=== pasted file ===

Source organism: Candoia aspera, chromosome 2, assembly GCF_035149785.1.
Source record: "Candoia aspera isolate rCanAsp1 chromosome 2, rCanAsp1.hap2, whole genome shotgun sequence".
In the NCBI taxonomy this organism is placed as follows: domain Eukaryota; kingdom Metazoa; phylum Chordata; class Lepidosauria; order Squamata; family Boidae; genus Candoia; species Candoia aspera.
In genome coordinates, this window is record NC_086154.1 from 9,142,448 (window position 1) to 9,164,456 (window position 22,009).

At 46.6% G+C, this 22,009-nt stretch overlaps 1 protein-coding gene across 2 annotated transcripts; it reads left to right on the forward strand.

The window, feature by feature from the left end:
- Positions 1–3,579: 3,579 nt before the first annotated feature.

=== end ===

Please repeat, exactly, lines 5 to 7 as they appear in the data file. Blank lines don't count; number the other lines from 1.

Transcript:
At 46.6% G+C, this 22,009-nt stretch overlaps 1 protein-coding gene across 2 annotated transcripts; it reads left to right on the forward strand.

The window, feature by feature from the left end:
- Positions 1–3,579: 3,579 nt before the first annotated feature.